Tuesday, March 27, 2007

Who Wants to At Least Look Like a Millionaire?

In order to look like a millionaire, you'd have to know what a millionaire looks like. How do we know who is a millionaire these days? Most people make assumptions about other people's wealth based on observation - where they live, the cars they drive, the jewelry and clothes they wear, and all kinds of life style factors. Where do they vacation? What jobs do they have? (Or do they seem to support themselves without working? That's usually a pretty strong indicator of high net worth.) Where did they go to school? Where do they donate, and at what level? My son Zach reported at college that he really had no idea what fellow students' financial situation were until vacations, when some worked and others flew off to join family at their vacation homes in the Caribbean. Fundamentally without having access to someone's financials, this is all just educated guessing.
I had a good laugh today in the newspaper which listed all the high-end stores coming to town selling $1500 pocketbooks and designer everythings. I wouldn't recognize such items if I tripped over them. In my neck of the woods the status symbol is a Prius, not a Porsche. I am guessing that lots of people who can afford to buy such things do not, and lots of people who do can probably not really afford them. So much for making judgments by people's consumption.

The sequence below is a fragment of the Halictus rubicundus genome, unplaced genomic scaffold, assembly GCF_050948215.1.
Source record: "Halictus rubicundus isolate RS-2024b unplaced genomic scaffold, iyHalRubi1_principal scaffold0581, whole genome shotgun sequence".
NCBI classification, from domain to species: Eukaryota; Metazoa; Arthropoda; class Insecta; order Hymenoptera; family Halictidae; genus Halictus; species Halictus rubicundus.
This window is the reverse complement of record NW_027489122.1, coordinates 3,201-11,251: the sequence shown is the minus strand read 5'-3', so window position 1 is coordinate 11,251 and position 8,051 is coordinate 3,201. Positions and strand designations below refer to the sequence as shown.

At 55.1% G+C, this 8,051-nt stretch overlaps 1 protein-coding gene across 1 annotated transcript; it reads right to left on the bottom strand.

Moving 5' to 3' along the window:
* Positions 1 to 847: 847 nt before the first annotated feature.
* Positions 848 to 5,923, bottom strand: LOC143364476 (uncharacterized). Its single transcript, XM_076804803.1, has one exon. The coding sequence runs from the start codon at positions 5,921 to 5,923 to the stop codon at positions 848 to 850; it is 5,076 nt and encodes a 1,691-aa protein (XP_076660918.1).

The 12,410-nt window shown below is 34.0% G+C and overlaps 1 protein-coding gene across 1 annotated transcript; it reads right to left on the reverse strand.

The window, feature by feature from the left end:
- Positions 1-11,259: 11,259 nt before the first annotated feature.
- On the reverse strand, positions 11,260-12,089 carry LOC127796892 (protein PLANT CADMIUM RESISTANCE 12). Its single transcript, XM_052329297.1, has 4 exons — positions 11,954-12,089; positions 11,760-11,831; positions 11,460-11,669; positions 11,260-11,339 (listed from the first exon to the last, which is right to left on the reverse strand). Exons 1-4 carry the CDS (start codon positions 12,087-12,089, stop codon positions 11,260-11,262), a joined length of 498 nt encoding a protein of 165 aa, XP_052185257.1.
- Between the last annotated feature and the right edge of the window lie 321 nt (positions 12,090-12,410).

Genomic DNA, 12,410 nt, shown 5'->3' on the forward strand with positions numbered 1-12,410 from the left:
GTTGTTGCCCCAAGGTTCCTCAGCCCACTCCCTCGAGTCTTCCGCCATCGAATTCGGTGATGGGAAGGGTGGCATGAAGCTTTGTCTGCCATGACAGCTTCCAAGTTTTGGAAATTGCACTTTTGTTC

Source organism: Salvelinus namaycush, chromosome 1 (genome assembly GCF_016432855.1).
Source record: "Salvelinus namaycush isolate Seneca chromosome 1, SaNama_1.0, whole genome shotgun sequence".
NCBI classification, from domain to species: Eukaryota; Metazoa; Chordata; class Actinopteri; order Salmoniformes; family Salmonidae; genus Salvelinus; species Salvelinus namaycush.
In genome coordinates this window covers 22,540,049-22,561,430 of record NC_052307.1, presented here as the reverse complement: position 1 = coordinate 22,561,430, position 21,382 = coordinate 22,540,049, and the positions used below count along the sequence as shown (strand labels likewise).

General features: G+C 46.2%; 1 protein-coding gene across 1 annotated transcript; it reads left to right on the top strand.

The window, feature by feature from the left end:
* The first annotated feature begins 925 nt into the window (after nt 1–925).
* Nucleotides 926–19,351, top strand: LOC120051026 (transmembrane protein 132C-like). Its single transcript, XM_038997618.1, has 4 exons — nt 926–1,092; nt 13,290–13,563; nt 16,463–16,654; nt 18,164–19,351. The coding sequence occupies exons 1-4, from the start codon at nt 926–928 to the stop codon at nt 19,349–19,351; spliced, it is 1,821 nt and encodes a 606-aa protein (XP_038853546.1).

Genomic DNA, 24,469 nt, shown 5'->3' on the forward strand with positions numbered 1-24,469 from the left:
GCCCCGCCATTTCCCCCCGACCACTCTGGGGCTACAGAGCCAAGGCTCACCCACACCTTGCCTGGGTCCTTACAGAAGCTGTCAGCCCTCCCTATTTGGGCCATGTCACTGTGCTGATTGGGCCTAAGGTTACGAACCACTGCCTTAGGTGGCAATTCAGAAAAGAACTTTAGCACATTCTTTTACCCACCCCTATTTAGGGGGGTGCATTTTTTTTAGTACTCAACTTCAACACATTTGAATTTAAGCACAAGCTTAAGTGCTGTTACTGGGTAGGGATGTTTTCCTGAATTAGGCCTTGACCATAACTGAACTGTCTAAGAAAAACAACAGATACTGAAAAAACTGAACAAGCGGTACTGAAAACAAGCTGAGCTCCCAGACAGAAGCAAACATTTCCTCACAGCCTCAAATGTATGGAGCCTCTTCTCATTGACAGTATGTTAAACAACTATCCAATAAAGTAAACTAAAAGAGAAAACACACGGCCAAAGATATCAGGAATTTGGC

A recent article entitled Being A Millionaire Just Isn't the Same These Days describes the relatively non-elite status of having crossed into this territory:

According to research from Merrill Lynch & Co. and the consulting firm Capgemini, some 2.9 million people in the United States and Canada have net worths of $1 million. The New York-based companies count all of an individual's financial assets except a primary residence.

There are indeed millions of millionaires. And each one patches together his or own style of spending, investing, and donating. You really can't tell who they are, nor can you make generalizations about them, except that research shows they are only slightly happier than their less affluent counterparts.

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